micdotcom:

For many Muslim Americans, 9/11 was a double punch of tragedy and bigotry

The actions of 19 Islamic extremists on 9/11 left an indelible mark on America. Today, millions pause to commemorate the attacks’ 13th anniversary, to honor the victims and to remember that all life is special and sacred. But there’s an untold story amid the many speeches and moments of silence — one filled with a different kind of pain, grief and strong sense of loss. 
Those stories are now being told on social media

micdotcom:

For many Muslim Americans, 9/11 was a double punch of tragedy and bigotry

The actions of 19 Islamic extremists on 9/11 left an indelible mark on America. Today, millions pause to commemorate the attacks’ 13th anniversary, to honor the victims and to remember that all life is special and sacred. But there’s an untold story amid the many speeches and moments of silence — one filled with a different kind of pain, grief and strong sense of loss. 
Those stories are now being told on social media

micdotcom:

For many Muslim Americans, 9/11 was a double punch of tragedy and bigotry

The actions of 19 Islamic extremists on 9/11 left an indelible mark on America. Today, millions pause to commemorate the attacks’ 13th anniversary, to honor the victims and to remember that all life is special and sacred. But there’s an untold story amid the many speeches and moments of silence — one filled with a different kind of pain, grief and strong sense of loss.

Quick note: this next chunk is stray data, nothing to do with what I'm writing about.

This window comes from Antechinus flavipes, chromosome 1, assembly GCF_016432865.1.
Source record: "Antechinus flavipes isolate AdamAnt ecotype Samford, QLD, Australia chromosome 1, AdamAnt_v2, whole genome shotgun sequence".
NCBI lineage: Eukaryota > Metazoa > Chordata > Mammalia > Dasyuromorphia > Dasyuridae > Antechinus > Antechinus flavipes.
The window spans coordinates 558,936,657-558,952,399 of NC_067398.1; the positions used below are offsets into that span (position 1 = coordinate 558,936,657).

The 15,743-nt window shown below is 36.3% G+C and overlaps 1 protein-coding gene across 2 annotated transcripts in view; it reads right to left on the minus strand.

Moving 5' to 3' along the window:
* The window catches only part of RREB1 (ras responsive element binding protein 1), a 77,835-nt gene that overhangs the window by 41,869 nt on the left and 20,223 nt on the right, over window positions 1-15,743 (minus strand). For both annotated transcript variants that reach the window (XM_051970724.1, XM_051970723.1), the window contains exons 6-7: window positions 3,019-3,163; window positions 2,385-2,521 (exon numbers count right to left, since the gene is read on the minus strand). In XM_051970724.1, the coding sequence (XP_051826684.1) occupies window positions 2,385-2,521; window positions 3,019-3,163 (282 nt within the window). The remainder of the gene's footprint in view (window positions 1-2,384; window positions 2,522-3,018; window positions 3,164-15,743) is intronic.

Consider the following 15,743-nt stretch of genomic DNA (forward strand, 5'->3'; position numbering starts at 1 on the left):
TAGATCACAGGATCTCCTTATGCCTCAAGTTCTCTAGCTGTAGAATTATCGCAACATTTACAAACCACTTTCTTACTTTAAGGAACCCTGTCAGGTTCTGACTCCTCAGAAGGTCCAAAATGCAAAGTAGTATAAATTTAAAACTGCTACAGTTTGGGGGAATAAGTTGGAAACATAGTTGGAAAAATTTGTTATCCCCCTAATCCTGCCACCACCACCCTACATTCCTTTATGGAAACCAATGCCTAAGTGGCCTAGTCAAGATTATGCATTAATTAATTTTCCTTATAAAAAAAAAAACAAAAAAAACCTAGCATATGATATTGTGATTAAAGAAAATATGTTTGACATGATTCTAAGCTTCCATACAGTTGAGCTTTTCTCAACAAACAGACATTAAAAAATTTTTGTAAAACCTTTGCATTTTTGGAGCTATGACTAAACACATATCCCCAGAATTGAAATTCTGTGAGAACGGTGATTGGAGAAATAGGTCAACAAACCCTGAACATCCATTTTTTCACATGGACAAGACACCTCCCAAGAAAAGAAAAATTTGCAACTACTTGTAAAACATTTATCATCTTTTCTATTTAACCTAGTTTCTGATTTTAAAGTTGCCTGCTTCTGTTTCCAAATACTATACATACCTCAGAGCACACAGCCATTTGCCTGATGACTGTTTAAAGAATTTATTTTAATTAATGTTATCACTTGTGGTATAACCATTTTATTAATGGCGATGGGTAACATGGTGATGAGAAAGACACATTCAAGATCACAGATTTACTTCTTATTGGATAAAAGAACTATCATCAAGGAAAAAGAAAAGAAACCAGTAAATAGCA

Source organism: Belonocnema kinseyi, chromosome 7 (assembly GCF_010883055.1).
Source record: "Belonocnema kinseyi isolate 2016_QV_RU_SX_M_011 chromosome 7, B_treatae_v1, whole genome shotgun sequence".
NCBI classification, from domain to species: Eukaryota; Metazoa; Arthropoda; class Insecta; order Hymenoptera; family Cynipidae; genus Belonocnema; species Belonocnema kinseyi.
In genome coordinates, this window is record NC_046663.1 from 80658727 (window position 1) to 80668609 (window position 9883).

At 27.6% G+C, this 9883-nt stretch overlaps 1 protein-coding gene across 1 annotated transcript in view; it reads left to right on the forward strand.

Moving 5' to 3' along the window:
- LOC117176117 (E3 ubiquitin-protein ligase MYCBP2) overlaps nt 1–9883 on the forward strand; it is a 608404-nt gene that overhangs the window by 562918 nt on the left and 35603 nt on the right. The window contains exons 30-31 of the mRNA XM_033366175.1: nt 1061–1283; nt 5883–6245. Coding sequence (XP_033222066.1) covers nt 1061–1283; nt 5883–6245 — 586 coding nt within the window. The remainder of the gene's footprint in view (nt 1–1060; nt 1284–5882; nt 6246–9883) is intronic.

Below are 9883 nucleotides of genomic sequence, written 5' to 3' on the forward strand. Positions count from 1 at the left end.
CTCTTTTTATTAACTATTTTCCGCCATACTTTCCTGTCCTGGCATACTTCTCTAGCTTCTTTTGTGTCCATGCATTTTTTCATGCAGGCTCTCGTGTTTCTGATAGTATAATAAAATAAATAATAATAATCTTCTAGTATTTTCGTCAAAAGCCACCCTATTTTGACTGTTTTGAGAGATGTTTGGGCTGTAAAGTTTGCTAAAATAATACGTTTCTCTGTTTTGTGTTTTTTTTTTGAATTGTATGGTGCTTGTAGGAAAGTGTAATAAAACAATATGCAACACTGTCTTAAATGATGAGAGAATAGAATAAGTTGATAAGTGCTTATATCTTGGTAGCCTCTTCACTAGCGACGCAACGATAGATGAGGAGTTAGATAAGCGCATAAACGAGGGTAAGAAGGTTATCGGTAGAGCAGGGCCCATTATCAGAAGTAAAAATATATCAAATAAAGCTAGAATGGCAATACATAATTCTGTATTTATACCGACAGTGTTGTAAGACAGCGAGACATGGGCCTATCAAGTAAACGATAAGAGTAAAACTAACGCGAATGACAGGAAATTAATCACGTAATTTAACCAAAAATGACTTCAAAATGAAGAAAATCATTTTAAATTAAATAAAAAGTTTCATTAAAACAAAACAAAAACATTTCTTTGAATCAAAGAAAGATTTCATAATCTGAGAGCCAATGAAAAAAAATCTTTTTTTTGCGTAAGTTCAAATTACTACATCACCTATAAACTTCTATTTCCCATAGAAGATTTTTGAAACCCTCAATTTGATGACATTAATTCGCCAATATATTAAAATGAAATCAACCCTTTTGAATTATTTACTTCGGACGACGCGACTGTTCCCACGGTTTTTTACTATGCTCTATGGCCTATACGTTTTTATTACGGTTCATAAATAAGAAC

Those stories are now being told on social media

micdotcom:

For many Muslim Americans, 9/11 was a double punch of tragedy and bigotry

The actions of 19 Islamic extremists on 9/11 left an indelible mark on America. Today, millions pause to commemorate the attacks’ 13th anniversary, to honor the victims and to remember that all life is special and sacred. But there’s an untold story amid the many speeches and moments of silence — one filled with a different kind of pain, grief and strong sense of loss. 
Those stories are now being told on social media

micdotcom:

For many Muslim Americans, 9/11 was a double punch of tragedy and bigotry

The actions of 19 Islamic extremists on 9/11 left an indelible mark on America. Today, millions pause to commemorate the attacks’ 13th anniversary, to honor the victims and to remember that all life is special and sacred. But there’s an untold story amid the many speeches and moments of silence — one filled with a different kind of pain, grief and strong sense of loss. 
Those stories are now being told on social media

micdotcom:

For many Muslim Americans, 9/11 was a double punch of tragedy and bigotry